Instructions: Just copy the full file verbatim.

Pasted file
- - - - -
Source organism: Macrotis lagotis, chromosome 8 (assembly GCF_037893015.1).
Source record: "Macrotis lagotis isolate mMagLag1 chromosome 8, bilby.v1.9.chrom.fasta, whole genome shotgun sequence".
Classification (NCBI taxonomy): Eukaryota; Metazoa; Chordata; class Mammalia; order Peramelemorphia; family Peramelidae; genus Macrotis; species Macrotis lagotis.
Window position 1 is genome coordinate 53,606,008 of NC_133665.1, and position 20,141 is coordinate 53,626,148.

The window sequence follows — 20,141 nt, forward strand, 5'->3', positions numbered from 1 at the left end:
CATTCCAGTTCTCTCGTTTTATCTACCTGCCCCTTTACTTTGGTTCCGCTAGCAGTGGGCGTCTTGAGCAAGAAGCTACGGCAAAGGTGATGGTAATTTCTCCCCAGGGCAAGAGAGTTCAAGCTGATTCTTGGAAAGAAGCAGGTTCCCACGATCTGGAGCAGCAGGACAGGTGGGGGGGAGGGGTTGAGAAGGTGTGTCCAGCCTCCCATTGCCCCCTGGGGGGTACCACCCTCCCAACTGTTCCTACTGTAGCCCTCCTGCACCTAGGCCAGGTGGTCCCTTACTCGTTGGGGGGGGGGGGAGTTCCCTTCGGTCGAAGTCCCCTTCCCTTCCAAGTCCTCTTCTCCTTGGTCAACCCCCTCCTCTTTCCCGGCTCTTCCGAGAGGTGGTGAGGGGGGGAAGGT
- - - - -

Source organism: Macrotis lagotis, chromosome 8 (assembly GCF_037893015.1).
Source record: "Macrotis lagotis isolate mMagLag1 chromosome 8, bilby.v1.9.chrom.fasta, whole genome shotgun sequence".
Classification (NCBI taxonomy): Eukaryota; Metazoa; Chordata; class Mammalia; order Peramelemorphia; family Peramelidae; genus Macrotis; species Macrotis lagotis.
Window position 1 is genome coordinate 53,606,008 of NC_133665.1, and position 20,141 is coordinate 53,626,148.

The window sequence follows — 20,141 nt, forward strand, 5'->3', positions numbered from 1 at the left end:
CATTCCAGTTCTCTCGTTTTATCTACCTGCCCCTTTACTTTGGTTCCGCTAGCAGTGGGCGTCTTGAGCAAGAAGCTACGGCAAAGGTGATGGTAATTTCTCCCCAGGGCAAGAGAGTTCAAGCTGATTCTTGGAAAGAAGCAGGTTCCCACGATCTGGAGCAGCAGGACAGGTGGGGGGGAGGGGTTGAGAAGGTGTGTCCAGCCTCCCATTGCCCCCTGGGGGGTACCACCCTCCCAACTGTTCCTACTGTAGCCCTCCTGCACCTAGGCCAGGTGGTCCCTTACTCGTTGGGGGGGGGGGGAGTTCCCTTCGGTCGAAGTCCCCTTCCCTTCCAAGTCCTCTTCTCCTTGGTCAACCCCCTCCTCTTTCCCGGCTCTTCCGAGAGGTGGTGAGGGGGGGAAGGT